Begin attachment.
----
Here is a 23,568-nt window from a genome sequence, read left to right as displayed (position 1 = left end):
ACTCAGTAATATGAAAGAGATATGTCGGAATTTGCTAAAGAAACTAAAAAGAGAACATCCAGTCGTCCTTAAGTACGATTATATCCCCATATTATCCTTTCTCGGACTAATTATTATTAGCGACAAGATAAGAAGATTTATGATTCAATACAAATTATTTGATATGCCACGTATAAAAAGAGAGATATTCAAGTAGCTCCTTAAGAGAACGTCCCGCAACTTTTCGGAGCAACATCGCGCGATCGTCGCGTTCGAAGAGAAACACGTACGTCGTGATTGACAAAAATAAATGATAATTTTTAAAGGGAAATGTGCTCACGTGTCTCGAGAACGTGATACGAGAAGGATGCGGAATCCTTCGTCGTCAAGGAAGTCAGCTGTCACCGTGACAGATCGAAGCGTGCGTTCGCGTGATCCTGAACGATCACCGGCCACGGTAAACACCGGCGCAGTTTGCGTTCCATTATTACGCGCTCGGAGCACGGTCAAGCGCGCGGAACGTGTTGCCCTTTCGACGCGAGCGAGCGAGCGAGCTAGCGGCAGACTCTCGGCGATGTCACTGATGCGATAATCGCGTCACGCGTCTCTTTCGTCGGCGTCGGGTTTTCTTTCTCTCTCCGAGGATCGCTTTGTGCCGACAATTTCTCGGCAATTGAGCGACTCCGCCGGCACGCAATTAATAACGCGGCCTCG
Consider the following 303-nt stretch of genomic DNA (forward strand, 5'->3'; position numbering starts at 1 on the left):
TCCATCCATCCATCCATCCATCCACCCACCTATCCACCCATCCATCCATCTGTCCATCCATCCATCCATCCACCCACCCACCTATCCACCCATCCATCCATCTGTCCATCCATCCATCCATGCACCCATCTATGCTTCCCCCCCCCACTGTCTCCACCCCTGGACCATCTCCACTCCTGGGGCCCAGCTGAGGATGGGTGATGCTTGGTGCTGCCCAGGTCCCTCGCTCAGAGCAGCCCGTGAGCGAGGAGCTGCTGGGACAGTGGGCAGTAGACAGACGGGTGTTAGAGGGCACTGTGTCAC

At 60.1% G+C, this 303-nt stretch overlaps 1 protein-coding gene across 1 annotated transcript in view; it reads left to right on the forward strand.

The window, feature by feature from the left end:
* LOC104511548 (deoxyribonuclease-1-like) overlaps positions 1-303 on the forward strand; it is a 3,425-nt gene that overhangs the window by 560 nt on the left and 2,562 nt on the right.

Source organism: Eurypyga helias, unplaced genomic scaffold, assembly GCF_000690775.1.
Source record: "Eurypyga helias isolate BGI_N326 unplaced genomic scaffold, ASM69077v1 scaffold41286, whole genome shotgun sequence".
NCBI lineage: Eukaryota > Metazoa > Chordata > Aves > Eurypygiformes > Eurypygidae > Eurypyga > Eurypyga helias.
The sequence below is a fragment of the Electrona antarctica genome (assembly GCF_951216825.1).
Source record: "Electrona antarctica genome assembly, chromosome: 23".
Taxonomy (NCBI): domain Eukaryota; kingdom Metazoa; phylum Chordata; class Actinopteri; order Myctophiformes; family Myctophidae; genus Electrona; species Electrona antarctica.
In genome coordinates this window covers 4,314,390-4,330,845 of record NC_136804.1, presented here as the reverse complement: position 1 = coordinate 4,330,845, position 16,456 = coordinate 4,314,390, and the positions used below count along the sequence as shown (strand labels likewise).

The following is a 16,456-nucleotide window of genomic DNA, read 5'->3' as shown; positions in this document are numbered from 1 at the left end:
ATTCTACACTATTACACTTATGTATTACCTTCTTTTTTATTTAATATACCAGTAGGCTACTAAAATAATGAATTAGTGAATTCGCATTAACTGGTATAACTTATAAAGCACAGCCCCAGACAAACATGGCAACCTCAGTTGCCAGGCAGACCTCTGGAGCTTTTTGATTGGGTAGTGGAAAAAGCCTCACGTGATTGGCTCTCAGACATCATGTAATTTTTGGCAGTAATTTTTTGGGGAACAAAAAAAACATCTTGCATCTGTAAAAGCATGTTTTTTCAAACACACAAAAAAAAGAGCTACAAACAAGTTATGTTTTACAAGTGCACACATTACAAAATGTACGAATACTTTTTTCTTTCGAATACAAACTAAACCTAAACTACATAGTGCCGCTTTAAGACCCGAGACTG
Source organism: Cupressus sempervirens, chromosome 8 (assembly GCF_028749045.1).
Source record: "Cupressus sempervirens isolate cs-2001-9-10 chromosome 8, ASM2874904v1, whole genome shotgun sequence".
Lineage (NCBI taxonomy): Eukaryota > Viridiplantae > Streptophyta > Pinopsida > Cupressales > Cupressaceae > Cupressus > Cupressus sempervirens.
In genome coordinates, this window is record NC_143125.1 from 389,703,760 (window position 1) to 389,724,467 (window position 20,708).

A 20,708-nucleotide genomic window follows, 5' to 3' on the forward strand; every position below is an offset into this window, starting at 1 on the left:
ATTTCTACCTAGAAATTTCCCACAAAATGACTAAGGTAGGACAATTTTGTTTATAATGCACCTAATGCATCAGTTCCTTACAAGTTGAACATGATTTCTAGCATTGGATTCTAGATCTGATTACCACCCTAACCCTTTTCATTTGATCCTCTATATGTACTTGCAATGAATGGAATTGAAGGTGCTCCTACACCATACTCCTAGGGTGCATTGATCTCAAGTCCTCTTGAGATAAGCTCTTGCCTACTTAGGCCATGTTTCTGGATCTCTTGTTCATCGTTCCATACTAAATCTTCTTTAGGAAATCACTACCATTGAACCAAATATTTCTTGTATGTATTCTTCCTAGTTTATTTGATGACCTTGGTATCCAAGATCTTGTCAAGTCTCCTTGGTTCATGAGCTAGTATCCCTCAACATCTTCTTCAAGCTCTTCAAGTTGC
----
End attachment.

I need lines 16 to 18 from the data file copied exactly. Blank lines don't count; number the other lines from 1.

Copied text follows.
ATTCTACACTATTACACTTATGTATTACCTTCTTTTTTATTTAATATACCAGTAGGCTACTAAAATAATGAATTAGTGAATTCGCATTAACTGGTATAACTTATAAAGCACAGCCCCAGACAAACATGGCAACCTCAGTTGCCAGGCAGACCTCTGGAGCTTTTTGATTGGGTAGTGGAAAAAGCCTCACGTGATTGGCTCTCAGACATCATGTAATTTTTGGCAGTAATTTTTTGGGGAACAAAAAAAACATCTTGCATCTGTAAAAGCATGTTTTTTCAAACACACAAAAAAAAGAGCTACAAACAAGTTATGTTTTACAAGTGCACACATTACAAAATGTACGAATACTTTTTTCTTTCGAATACAAACTAAACCTAAACTACATAGTGCCGCTTTAAGACCCGAGACTG
Source organism: Cupressus sempervirens, chromosome 8 (assembly GCF_028749045.1).
Source record: "Cupressus sempervirens isolate cs-2001-9-10 chromosome 8, ASM2874904v1, whole genome shotgun sequence".